From electing an American president to toppling an Egyptian dictator, there seems to be no limits to what social media can do, but what about driving profitable business into today's dealership?
This session will showcase several actual case studies of social media marketing initiatives that have produced measurable and successful results for the dealers that executed them. An emphasis will be placed on each example's coordination with both off-line and online communication channels driven by an integrated marketing strategy. Attendees will learn how to create viral marketing impact using contests and a system that rewards consumers for spreading the word about the dealership. Online resources will be provided along with reference handouts in printed format providing attendees with valuable tools that they can make use of to promote their dealership before leaving the conference. The use of Google Analytics, content syndication, article marketing, Facebook pages, Twitter link campaigns and how to leverage a dealership's Facebook Fan base as a marketing database will each be demonstrated from the perspective of dealers who have done what many consider to be the future of marketing… today.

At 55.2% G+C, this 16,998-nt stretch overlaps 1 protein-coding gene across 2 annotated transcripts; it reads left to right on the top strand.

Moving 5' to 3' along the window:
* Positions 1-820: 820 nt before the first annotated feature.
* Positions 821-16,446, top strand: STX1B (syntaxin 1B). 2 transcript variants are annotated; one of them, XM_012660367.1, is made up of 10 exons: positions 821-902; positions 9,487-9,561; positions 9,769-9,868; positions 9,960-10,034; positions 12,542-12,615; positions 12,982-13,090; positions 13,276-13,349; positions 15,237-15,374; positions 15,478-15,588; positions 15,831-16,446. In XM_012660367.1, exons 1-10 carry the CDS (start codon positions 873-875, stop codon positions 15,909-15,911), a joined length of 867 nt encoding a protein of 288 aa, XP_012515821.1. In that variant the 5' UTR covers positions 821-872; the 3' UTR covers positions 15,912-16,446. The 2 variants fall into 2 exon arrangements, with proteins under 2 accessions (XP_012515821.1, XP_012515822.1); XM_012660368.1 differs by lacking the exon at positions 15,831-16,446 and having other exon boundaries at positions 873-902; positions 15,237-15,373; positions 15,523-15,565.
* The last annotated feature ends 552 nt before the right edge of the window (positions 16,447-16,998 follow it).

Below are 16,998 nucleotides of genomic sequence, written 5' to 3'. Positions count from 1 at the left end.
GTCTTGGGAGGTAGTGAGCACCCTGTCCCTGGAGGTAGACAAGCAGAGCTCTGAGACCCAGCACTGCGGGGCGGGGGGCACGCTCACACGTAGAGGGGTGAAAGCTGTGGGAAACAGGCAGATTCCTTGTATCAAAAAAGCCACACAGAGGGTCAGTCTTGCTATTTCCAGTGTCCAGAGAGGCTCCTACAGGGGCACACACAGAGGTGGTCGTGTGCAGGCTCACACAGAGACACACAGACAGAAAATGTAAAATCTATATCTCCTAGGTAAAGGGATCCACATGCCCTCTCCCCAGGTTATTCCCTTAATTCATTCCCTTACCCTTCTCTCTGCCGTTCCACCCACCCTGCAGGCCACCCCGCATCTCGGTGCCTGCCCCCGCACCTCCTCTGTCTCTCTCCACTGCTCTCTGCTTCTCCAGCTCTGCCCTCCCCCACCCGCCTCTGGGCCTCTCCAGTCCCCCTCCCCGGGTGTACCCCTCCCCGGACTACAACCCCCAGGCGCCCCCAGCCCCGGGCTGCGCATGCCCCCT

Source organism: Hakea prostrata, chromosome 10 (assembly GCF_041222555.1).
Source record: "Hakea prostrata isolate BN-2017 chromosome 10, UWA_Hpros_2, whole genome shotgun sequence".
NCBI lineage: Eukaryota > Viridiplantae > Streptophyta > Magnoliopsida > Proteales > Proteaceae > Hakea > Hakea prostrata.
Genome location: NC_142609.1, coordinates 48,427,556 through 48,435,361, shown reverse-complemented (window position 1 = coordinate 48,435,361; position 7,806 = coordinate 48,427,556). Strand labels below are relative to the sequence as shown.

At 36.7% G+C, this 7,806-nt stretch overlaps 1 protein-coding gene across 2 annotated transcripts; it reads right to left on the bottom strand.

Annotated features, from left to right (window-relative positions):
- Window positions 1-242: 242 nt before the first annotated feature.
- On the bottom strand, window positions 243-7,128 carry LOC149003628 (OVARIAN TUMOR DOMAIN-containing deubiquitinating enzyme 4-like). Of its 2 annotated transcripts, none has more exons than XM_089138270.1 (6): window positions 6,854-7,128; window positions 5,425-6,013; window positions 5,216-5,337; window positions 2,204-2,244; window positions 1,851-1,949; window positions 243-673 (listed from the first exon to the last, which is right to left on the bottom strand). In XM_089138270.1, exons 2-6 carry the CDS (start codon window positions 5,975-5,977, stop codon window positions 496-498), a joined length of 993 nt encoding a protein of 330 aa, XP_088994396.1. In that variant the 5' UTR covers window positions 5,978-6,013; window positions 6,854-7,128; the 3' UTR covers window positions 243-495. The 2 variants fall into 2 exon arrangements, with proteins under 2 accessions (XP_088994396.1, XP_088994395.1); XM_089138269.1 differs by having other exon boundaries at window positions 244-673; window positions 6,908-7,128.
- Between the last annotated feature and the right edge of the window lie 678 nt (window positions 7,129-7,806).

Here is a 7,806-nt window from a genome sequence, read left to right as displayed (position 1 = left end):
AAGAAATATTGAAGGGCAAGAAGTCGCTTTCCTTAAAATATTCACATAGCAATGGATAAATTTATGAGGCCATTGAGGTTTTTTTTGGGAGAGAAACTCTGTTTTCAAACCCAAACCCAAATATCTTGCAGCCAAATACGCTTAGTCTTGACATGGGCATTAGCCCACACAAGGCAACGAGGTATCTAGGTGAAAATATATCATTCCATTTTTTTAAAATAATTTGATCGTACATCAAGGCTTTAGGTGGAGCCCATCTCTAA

Outline: What action items will they take back to the dealerships?:

How to create successful viral marketing campaigns using contests and a system of sharing entries among friends and co-workers to spread the word. Attendees will receive handouts providing valuable tools. How to use Google Analytics, content syndication, article marketing, Facebook pages, Twitter link campaigns and a dealership's Facebook Fan base as a marketing database.
1. Create a Facebook advertising campaign that drives dramatic increases in a dealership's Facebook fan base.